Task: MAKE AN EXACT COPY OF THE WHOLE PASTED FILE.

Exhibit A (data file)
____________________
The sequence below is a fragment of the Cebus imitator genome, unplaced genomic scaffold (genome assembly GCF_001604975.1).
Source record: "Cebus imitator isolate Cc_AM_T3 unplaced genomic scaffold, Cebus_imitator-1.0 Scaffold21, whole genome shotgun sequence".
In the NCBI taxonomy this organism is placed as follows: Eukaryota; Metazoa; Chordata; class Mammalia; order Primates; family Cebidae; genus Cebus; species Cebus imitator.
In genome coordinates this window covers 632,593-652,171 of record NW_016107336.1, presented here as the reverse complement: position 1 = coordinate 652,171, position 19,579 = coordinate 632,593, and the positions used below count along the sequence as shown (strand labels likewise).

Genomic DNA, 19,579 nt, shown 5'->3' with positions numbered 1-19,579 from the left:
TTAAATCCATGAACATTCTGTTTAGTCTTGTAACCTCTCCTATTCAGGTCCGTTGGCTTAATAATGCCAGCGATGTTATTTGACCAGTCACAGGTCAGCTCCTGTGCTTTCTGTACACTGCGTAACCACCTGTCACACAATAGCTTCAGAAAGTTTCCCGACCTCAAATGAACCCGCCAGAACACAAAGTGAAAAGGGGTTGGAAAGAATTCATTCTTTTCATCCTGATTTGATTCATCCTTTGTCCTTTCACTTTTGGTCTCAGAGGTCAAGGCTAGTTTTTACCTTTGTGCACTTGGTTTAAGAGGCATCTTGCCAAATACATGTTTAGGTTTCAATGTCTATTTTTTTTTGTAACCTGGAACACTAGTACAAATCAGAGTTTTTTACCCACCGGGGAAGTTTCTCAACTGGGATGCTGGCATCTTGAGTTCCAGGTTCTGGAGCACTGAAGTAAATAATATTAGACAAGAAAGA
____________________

The sequence below is a fragment of the Cebus imitator genome, unplaced genomic scaffold (genome assembly GCF_001604975.1).
Source record: "Cebus imitator isolate Cc_AM_T3 unplaced genomic scaffold, Cebus_imitator-1.0 Scaffold21, whole genome shotgun sequence".
In the NCBI taxonomy this organism is placed as follows: Eukaryota; Metazoa; Chordata; class Mammalia; order Primates; family Cebidae; genus Cebus; species Cebus imitator.
In genome coordinates this window covers 632,593-652,171 of record NW_016107336.1, presented here as the reverse complement: position 1 = coordinate 652,171, position 19,579 = coordinate 632,593, and the positions used below count along the sequence as shown (strand labels likewise).

Genomic DNA, 19,579 nt, shown 5'->3' with positions numbered 1-19,579 from the left:
TTAAATCCATGAACATTCTGTTTAGTCTTGTAACCTCTCCTATTCAGGTCCGTTGGCTTAATAATGCCAGCGATGTTATTTGACCAGTCACAGGTCAGCTCCTGTGCTTTCTGTACACTGCGTAACCACCTGTCACACAATAGCTTCAGAAAGTTTCCCGACCTCAAATGAACCCGCCAGAACACAAAGTGAAAAGGGGTTGGAAAGAATTCATTCTTTTCATCCTGATTTGATTCATCCTTTGTCCTTTCACTTTTGGTCTCAGAGGTCAAGGCTAGTTTTTACCTTTGTGCACTTGGTTTAAGAGGCATCTTGCCAAATACATGTTTAGGTTTCAATGTCTATTTTTTTTTGTAACCTGGAACACTAGTACAAATCAGAGTTTTTTACCCACCGGGGAAGTTTCTCAACTGGGATGCTGGCATCTTGAGTTCCAGGTTCTGGAGCACTGAAGTAAATAATATTAGACAAGAAAGA